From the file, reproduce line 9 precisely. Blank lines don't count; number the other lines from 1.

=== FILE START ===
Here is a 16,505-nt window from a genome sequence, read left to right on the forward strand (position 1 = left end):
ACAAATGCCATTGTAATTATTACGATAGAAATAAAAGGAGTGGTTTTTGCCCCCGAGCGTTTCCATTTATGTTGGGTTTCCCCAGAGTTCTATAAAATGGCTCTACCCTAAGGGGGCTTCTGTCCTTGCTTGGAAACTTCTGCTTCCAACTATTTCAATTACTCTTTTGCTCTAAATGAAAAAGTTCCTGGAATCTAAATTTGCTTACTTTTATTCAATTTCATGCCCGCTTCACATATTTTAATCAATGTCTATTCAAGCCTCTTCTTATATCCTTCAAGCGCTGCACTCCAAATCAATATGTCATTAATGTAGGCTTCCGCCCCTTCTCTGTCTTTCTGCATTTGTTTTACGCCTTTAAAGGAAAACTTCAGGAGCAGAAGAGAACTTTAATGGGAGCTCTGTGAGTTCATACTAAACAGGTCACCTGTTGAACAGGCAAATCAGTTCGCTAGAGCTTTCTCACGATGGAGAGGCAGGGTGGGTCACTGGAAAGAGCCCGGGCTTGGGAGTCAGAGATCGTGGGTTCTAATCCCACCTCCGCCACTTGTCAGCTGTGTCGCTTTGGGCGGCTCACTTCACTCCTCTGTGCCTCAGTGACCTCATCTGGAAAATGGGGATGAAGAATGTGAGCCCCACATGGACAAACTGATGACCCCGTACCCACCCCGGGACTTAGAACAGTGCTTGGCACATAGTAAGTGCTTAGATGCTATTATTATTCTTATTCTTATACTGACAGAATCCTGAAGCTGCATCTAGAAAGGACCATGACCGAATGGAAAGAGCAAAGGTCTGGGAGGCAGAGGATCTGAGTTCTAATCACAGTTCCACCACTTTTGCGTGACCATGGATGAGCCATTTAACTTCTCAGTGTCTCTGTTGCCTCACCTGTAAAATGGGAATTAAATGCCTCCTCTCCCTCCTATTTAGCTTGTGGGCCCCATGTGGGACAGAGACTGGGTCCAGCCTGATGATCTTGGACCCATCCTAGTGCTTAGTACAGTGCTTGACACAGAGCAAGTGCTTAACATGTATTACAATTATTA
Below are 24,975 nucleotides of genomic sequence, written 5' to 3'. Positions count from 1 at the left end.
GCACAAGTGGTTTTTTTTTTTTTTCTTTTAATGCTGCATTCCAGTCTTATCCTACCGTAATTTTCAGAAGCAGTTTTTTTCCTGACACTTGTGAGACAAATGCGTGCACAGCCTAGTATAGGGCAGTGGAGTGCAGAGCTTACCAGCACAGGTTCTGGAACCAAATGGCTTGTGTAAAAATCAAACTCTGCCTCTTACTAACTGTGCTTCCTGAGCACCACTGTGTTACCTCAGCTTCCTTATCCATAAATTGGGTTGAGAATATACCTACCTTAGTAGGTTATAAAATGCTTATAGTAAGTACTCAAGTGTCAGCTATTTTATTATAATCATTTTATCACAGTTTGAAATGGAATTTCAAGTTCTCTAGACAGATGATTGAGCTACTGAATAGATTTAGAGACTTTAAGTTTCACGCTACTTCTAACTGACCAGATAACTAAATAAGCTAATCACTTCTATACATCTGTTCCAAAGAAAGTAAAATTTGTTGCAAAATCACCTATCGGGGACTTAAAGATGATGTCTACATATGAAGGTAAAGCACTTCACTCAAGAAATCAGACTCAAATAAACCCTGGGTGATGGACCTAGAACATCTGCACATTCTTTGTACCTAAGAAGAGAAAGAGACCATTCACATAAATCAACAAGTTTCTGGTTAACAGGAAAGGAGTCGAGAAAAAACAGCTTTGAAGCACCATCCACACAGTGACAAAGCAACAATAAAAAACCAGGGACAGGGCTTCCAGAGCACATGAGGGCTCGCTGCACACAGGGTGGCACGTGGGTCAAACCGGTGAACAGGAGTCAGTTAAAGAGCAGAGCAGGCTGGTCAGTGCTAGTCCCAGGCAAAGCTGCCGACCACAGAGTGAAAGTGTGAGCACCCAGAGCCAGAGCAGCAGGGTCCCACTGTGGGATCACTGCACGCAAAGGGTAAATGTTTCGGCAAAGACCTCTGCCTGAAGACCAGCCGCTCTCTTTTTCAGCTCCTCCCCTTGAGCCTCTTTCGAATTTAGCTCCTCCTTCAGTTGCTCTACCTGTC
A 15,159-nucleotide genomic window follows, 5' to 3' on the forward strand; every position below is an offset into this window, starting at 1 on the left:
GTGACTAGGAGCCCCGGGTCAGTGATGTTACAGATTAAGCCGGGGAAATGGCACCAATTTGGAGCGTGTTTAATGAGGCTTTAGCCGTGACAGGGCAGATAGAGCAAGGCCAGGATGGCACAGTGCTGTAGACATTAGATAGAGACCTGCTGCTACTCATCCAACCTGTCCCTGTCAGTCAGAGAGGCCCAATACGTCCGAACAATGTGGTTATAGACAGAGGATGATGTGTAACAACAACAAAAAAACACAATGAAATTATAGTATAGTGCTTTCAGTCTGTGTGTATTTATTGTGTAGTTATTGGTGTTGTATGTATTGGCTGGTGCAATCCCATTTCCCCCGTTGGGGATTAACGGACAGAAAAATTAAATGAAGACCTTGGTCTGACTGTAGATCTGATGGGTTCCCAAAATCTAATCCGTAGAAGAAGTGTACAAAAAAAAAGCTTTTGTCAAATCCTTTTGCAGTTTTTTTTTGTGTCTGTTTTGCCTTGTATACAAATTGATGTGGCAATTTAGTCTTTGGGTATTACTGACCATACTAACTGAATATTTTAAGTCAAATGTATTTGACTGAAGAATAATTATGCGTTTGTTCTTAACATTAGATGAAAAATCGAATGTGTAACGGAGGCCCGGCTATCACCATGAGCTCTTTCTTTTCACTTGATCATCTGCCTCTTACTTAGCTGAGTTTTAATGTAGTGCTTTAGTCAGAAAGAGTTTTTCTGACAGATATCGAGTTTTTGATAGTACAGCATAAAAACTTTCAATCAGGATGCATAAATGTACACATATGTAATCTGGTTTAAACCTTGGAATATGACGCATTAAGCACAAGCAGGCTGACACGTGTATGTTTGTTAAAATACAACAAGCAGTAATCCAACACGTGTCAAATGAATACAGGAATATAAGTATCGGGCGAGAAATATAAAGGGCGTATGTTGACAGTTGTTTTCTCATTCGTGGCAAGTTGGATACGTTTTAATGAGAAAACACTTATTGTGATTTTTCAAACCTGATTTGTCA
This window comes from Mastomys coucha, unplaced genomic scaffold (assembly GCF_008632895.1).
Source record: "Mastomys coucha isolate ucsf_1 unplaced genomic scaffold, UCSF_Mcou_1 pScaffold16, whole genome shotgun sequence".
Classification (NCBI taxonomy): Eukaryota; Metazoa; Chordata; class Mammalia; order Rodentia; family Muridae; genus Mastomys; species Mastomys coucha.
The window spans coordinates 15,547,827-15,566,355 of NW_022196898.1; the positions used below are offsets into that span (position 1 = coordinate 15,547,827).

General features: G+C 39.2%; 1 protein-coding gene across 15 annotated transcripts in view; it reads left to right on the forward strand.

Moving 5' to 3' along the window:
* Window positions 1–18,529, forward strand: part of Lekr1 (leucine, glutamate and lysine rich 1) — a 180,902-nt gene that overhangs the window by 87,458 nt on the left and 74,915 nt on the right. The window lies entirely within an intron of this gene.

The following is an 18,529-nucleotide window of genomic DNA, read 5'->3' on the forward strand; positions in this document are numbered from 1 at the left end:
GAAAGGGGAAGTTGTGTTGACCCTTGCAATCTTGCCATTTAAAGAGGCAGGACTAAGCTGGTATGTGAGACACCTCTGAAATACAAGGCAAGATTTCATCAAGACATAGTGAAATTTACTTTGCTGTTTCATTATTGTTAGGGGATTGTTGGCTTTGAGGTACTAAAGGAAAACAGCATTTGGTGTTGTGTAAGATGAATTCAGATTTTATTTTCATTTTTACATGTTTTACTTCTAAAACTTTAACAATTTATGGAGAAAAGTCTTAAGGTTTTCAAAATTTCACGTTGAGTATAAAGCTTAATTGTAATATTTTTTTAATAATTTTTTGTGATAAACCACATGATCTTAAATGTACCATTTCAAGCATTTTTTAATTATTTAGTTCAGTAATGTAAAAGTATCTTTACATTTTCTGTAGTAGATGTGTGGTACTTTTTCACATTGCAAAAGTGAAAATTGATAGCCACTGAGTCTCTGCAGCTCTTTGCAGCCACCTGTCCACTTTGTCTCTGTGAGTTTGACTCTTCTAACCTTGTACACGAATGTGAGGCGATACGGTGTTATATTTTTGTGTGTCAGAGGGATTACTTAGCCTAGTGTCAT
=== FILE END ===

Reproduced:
Classification (NCBI taxonomy): Eukaryota; Metazoa; Chordata; class Mammalia; order Rodentia; family Muridae; genus Mastomys; species Mastomys coucha.